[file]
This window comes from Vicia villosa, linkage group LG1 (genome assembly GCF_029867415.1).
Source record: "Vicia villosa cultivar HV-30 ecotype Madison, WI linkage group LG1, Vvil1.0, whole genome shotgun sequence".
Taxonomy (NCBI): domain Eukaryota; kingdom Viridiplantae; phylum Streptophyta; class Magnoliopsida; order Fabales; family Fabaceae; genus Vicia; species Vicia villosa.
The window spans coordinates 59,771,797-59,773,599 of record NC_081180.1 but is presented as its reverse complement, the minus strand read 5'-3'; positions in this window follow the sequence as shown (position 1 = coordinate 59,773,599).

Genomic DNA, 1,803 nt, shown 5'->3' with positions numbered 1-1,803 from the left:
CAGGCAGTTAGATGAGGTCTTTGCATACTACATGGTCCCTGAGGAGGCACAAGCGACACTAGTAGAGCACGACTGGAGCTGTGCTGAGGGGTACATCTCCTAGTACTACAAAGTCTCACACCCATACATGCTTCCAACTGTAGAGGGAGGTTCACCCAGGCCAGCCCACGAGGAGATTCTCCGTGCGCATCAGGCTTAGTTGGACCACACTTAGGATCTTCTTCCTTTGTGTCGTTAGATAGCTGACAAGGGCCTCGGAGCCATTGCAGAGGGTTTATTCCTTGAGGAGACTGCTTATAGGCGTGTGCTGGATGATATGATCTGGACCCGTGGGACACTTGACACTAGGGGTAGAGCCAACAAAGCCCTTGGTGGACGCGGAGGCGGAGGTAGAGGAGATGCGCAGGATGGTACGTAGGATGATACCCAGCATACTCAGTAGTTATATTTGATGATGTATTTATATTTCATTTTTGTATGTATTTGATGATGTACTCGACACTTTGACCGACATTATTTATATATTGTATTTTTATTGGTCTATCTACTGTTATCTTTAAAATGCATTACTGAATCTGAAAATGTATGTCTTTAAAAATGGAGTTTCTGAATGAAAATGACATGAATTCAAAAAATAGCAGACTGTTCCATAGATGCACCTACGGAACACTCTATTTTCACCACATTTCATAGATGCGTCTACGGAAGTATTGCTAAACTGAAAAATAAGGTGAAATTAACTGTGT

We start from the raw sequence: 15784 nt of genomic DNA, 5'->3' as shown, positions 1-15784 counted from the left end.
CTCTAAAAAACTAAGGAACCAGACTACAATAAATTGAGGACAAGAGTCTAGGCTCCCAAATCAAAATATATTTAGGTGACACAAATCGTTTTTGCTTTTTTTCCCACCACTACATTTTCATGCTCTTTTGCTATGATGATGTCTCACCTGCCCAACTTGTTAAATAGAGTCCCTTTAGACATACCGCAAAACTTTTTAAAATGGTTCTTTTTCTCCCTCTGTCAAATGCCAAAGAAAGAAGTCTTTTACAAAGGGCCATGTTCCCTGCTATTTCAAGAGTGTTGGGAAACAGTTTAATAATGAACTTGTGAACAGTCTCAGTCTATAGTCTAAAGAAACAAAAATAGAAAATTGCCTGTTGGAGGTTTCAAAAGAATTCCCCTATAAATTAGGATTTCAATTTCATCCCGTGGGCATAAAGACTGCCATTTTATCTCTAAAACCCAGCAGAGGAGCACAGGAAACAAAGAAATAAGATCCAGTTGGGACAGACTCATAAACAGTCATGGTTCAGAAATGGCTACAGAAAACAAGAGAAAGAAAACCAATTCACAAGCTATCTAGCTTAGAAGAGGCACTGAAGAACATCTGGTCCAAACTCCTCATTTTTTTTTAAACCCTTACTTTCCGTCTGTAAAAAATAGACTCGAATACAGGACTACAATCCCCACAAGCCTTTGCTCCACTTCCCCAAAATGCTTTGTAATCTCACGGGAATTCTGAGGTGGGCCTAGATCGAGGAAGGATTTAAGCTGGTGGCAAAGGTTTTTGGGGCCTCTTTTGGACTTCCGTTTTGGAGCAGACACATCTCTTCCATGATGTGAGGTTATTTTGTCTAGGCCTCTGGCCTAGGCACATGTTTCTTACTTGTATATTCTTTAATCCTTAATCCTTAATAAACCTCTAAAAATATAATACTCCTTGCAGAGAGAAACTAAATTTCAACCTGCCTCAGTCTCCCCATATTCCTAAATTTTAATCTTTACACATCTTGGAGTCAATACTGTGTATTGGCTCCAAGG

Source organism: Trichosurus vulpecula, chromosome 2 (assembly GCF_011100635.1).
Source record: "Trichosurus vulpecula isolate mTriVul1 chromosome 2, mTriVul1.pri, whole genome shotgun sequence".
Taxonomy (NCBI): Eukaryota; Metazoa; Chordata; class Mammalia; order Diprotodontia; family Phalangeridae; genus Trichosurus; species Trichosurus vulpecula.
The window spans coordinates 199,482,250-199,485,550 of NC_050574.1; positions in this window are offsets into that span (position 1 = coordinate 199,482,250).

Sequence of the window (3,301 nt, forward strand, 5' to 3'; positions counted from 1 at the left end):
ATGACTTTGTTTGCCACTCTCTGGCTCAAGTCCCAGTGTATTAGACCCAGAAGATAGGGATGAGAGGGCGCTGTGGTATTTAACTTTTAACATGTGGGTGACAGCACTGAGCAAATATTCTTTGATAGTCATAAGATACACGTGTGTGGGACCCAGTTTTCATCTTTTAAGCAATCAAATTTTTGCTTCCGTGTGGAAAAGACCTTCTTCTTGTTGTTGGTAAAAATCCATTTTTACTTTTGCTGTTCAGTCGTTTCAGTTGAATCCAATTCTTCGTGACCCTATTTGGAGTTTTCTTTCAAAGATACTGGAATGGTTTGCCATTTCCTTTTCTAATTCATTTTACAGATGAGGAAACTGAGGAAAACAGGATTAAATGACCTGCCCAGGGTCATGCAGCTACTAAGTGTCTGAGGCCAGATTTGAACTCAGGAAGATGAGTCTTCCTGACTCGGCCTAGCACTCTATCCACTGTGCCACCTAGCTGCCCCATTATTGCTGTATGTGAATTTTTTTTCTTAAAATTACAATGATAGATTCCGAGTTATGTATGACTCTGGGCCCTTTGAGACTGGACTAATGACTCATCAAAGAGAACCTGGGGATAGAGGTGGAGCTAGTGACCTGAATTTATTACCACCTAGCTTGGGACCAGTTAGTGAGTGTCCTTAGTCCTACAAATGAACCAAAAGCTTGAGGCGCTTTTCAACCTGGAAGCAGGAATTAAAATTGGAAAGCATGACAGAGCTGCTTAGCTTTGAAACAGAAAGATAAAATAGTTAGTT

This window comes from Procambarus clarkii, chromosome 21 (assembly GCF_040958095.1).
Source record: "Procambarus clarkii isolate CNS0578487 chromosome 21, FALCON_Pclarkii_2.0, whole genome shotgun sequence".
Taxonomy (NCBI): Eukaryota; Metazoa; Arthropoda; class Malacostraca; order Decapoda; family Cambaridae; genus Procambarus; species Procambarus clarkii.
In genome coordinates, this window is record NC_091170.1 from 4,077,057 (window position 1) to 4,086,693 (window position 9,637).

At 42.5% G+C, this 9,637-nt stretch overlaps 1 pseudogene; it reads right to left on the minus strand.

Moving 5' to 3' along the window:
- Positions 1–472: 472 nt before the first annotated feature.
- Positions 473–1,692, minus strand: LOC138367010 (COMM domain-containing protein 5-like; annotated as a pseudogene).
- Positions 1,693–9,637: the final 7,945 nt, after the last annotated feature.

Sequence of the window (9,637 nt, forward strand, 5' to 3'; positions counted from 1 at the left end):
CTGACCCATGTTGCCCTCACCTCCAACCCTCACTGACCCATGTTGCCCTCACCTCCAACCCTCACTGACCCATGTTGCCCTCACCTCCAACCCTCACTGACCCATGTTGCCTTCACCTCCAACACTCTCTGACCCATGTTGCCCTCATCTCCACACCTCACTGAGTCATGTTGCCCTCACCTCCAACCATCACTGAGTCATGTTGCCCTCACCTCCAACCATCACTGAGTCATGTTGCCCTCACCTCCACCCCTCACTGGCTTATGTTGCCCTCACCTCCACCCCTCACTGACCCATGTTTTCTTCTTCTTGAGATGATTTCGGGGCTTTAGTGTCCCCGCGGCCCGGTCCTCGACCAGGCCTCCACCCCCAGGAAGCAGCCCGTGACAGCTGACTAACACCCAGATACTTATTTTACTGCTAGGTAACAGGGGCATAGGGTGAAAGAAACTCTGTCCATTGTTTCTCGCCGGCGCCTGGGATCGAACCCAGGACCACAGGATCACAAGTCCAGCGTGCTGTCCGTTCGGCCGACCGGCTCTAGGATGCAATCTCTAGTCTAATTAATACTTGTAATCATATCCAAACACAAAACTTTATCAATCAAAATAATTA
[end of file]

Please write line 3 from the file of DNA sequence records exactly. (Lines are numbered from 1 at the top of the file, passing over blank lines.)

Taxonomy (NCBI): domain Eukaryota; kingdom Viridiplantae; phylum Streptophyta; class Magnoliopsida; order Fabales; family Fabaceae; genus Vicia; species Vicia villosa.